Sunday, January 3, 2010

Wholly Romantic Empire. A Prologue...

Searching through the military archives of the Imperial War Ministry recently, I discovered a brief account of the historic Battle of Ankeltappen, in which the combined forces or the Principality of Ursaminor and the Landgravate of Jotun-Erbsten caused the Grand Duke Constantine of M'yasma to re-examine his ambitions.

This account came with no narrative: rather a map and some bald statistics. Little else can be discovered about the action - the Grand Duke rather glad to erase the incident from his memory, although it is true he awarded at least one of his regiments the privilege of incribing the legend 'Ankeltappen' upon its colours.

There is no doubt that all three countries put forward all their strength in this action. The Grand Duke, conscious of his weakness relative to the Emperor and the Elector both, is constantly on the alert for easy augmentations to his lands and hence his power. Covetous eyes bend northward to the more vulnerable states of Ursaminor and Jotun-Erbsten, but the former at least has the guarantee of the Emperor Violoncello himself. Constantine has had to think twice there.

Of course he is rather afraid of the martial and bellicose Elector, who is more apt to take a larger bite out of his Grand Duchy than it can out of the Electorate. Eyeing the ageing Emperor, though, with his daughter, the Archduchess Harmonica a rather unknown quantity, Constantine thought he might have a chance of cheap acquistions there if he waited long enough.

Patience was not the long suit of Constantine IX. A certain border disagreement having arisen between the neighbouring Baltic states of Ursaminor and Jotun-Erbsten, Constantine though to stick his thumb into this simmering pie and see what plums he could pull forth. Gathering his full field army, he descended swiftly upon the border town of Ankeltappen. His army comprised:

Grand Duchy of M'yasma
5 Line regiments each 36 figures;
1 Jager Regiment of 21 figures;
The Chevalier Garde Cavalry - 19 figs
Mitau Dragoons - 19 figs
Pavlograd Hussars - 19 figs
Malakhow Cossacks - 19 figs
2 Field Companies each 10 figs and 2 guns.
Total: 297 figures

Much to his surprise, he was almost at once confronted by the army of Ursaminor in all its strength. He was even more amazed when a day later it was joined by the army of Jotun-Erbsten. Faced with such might, the Grand Duke could see he could not consolidate his gains, and would have to retire into his own country. Yet he felt, for the look of the thing, and to help substantiate any future claim (however dubious its legality), he would have at least to fight some sort of action before abandoning the town.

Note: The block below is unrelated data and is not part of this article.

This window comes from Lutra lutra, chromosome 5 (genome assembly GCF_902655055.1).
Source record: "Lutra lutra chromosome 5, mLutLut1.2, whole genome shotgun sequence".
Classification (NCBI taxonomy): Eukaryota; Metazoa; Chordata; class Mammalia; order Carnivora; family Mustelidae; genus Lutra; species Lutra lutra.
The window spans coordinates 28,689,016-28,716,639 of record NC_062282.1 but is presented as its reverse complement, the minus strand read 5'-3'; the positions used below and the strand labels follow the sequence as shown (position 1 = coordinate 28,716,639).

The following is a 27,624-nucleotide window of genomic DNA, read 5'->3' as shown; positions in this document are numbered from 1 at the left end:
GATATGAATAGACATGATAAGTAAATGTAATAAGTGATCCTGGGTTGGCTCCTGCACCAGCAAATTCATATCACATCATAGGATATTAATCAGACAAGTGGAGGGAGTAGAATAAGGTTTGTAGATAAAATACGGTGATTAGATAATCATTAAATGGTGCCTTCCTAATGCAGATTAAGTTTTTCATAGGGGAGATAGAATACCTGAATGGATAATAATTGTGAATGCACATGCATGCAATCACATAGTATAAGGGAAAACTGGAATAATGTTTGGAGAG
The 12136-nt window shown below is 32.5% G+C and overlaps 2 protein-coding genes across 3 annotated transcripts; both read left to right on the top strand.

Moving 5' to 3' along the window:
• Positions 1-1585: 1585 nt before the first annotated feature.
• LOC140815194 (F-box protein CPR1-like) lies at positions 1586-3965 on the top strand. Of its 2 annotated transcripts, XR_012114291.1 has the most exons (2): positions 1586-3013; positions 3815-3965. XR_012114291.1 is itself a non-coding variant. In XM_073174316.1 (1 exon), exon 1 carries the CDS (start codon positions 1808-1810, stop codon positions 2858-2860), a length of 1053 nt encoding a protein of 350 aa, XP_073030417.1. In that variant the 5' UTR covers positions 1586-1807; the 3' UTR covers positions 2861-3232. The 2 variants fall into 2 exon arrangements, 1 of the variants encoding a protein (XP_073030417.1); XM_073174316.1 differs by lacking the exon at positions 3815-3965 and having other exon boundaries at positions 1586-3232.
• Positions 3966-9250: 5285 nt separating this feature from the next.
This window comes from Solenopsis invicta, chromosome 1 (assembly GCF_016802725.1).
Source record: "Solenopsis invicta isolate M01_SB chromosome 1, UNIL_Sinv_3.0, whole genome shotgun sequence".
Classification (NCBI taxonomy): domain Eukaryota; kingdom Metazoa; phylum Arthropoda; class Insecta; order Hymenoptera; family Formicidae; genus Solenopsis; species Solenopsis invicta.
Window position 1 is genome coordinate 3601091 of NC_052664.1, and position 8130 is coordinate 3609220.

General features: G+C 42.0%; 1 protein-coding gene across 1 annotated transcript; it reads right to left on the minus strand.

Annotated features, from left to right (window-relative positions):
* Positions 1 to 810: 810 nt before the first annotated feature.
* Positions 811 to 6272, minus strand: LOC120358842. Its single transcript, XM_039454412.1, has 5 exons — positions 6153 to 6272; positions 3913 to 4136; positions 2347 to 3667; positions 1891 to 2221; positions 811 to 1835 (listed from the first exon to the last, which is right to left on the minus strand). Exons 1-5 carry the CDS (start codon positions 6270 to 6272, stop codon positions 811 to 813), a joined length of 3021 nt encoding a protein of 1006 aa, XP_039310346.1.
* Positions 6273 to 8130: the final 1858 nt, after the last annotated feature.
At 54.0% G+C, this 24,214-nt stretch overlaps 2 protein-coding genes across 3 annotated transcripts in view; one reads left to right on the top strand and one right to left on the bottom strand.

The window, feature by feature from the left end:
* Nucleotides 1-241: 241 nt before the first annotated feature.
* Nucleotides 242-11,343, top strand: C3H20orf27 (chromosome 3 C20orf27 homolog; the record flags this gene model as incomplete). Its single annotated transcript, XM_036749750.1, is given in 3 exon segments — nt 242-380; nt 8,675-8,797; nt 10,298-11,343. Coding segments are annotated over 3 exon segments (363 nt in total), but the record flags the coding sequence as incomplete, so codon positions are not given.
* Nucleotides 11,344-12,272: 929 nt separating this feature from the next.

The Allied comprised;
The Army of Ursaminor:
5 Infantry Rgts each 28 figures
1 Jager unit with 21 figures
Rijkswacht te Paard and Kronoberg Dragoon heavy cavalry, with 15 figs each;
Tevastehus Uhlan and Kopparberg Hussars each with 15 figs
1 Field Company with 13 figs and 3 guns.
Total: 234 figs

The Army of Jotun-Erbsten
3 Infantry Brigades each with 3 Battalions, together totalling 171 figures;
1 Jager battalion - 19 figs
2 Heavy Cavalry Regiments @ 15 figs;
1 Light Regiment @ 15 figs;
1 Field company with 13 figs and 3 guns.
Total: 249 figs.

As it transpired, the Grand Duke's army put up a terrific fight, especially the Podolia Infantry, who withstood upon it ridge a terrific attack of almost all the Jotun infantry. At four to one odds, of course Podolia were at last driven from the ridge. Although Constantine had plenty of troops in hand, and the Jotun-Erbsten pressure on the wing eased somewhat after their hard won success, Constantine figured that honour had been served and it was time to quit the field.

Meanwhile, The Ursaminites had been battering their way into the town against the stout resistance of Butyrski and the Jager. Norrbotten Infantry, together with the Kronoberg Dragoons struck at the Apsheron Infantry, who, though seeing off the dragoons with ease, found its left-most company driven in. Malakhov's Cossacks attempted to intervene only to be rudely thrust back. That Allied success also had its inluence on Constantine's decision to retreat.

The butcher's bil was heavily in favour of the Grand Duchy, as it transpired, the Allies losing some 2300 troops (46 fgures after adjusting the raw losses); the Grand Duke little more than half that, a quarter of which were made up of prisoners.

The campaign (it was really just a one-off battle) was swiftly resolved. Constantine's plenipotentiaries were at the Allied HQ early the next day, and a settlement reached status quo ante bellum , with a small monetary sweetener to defray damage to property.

{Some time soon, I hope to be able to post some pictures of these troops...}

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